Forecasts of a coming economic storm may not be far off in light of the recent frenzied trading of frightened investors. Although this would bring further turmoil on a global scale, it would also create a perfect storm for profound change.
The Euro zone has so far been unable to extract itself from a debt crisis that is expected to have a domino effect in the region. Greece, still teetering on bankruptcy, would be the first block to fall. Meanwhile, the American economy is sputtering along, struggling to boost employment. Even China, the ascending superpower, is experiencing sluggish growth.
It makes me think back to the late 1990s and early 2000s, when globalization was a dirty word in activist circles (recall the Seattle riots of 1999 in response to the World Trade Organization conference.)
Resistance to the then-emerging concept centred on environmental, human rights and income inequality issues. It bears a striking resemblance to the umbrella of issues encompassed by today’s Occupy Movement.
Economics-wise, globalization meant breaking down barriers to international trade, such as uneven regulation between countries (portrayed by activists as a slackening of rules). More generally, it was used to describe the less tangible idea of a growing global interconnectedness.
In Canada, the first sign came in the form of the North American Free Trade Agreement. Then, in 1995, we joined the World Trade Organization.
Lots of free trade agreements later, there is plenty of evidence to support the predictions protestors made: the Pembina Institute has sounded the alarm over surging greenhouse gas emissions as the development of Alberta’s oil sands steams ahead; Canadian mining giants, such as Barrick Gold, have faced allegations of human rights abuses abroad; and a Canadian Centre for Policy Alternatives study has shown a rising income gap in the country.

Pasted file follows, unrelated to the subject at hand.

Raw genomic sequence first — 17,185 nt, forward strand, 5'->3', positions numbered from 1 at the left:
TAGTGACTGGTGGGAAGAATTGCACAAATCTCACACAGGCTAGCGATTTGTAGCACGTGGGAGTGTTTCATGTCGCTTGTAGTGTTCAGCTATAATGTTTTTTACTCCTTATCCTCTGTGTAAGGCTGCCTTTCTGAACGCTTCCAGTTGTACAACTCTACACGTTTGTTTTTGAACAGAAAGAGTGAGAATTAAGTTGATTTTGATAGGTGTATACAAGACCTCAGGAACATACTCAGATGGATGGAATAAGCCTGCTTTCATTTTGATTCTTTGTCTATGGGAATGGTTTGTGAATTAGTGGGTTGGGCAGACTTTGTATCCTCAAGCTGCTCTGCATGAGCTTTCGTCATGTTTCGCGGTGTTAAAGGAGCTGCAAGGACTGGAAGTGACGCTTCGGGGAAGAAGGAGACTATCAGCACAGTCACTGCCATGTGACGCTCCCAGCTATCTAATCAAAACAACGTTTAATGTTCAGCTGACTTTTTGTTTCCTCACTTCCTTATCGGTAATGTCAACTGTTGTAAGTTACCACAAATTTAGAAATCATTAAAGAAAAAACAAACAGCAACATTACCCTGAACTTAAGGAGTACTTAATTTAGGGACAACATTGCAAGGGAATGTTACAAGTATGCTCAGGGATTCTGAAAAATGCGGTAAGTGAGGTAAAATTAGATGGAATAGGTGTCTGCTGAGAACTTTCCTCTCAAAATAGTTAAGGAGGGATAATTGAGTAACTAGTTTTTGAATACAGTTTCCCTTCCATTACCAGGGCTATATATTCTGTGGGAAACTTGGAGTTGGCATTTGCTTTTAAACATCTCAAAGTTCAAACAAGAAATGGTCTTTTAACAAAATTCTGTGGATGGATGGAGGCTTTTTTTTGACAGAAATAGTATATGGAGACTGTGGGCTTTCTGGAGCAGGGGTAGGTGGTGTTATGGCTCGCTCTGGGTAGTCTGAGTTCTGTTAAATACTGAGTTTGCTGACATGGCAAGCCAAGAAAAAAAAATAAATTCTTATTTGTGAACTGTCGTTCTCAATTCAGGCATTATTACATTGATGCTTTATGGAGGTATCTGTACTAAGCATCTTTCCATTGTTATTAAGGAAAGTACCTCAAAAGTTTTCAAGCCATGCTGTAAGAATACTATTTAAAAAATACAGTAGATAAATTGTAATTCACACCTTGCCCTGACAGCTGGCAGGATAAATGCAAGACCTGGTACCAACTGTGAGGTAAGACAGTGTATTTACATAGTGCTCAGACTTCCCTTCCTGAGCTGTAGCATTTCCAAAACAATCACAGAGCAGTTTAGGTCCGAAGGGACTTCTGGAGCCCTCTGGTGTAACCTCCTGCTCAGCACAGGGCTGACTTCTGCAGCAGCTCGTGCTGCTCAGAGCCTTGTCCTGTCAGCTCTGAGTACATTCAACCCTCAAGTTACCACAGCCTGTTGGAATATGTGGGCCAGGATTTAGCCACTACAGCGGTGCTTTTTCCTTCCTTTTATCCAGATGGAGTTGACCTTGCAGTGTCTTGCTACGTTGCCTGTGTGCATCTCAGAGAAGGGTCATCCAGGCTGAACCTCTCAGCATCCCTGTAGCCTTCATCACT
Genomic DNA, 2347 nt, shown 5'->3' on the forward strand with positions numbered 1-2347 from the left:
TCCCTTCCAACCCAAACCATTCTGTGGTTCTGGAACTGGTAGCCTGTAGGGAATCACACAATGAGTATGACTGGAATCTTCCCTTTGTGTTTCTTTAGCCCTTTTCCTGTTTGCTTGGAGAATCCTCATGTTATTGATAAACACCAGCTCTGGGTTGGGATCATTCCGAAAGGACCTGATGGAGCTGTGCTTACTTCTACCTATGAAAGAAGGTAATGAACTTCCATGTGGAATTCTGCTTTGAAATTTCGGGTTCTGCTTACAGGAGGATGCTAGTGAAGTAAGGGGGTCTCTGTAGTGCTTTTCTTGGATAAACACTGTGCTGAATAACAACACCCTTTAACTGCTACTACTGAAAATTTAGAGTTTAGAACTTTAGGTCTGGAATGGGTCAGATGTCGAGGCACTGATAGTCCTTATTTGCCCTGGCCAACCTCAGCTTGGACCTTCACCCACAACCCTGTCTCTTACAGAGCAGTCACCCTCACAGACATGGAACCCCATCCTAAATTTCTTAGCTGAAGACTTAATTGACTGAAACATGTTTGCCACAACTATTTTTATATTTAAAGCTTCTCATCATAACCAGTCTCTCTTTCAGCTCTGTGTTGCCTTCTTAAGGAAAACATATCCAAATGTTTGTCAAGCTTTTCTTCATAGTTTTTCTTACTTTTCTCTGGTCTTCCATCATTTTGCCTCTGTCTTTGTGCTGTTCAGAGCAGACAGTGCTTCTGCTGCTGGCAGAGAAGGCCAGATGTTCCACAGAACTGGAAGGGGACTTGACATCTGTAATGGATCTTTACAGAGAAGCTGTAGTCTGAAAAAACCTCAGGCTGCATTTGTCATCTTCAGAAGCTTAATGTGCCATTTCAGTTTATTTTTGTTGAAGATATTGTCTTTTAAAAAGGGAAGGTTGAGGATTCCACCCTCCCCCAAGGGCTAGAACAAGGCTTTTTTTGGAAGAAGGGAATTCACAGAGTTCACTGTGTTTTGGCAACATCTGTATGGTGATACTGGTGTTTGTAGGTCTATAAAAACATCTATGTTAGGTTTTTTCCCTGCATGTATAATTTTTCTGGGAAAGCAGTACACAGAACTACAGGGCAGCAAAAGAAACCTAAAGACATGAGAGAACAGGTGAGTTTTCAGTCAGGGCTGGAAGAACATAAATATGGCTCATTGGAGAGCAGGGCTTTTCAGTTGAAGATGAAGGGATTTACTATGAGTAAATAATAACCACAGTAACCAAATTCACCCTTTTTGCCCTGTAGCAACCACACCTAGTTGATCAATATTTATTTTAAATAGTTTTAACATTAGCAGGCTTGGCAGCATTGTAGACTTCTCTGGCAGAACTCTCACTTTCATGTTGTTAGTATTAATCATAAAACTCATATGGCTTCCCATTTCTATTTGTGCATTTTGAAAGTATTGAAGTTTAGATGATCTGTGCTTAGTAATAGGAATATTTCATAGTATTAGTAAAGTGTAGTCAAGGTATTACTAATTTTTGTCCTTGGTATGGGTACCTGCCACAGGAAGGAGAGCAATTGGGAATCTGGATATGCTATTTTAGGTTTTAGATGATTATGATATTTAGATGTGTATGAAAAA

None of this seemed to faze policymakers when economies around the globe were in a state of rapid growth. But now, with economies veering toward what appears to be a double-dip recession, they’re grappling (rather unsuccessfully) with how to course correct what is essentially a systemic problem.
Recessions happened before the phenomenon of globalization, true. But this meltdown is the most severe we’ve had since our economies became so tightly intertwined. Its effects can’t be contained within borders, and in spite of their best efforts, policymakers have yet to put us on a clear path to recovery.
Canada has been relatively insulated from the worst of it so far, thanks to a more tightly-regulated banking system. However, if the Euro zone and U.S. keep backsliding, the effects are sure to bleed across the border.
Herein lies the opportunity to effect change—a period of prolonged crisis, with all other options exhausted.
And as Lia Grainger recently reported in “Among the Rebels,” a May/June 2012 This feature, the Occupy Movement may yet see a second wave—this time with a stronger Canadian contingent.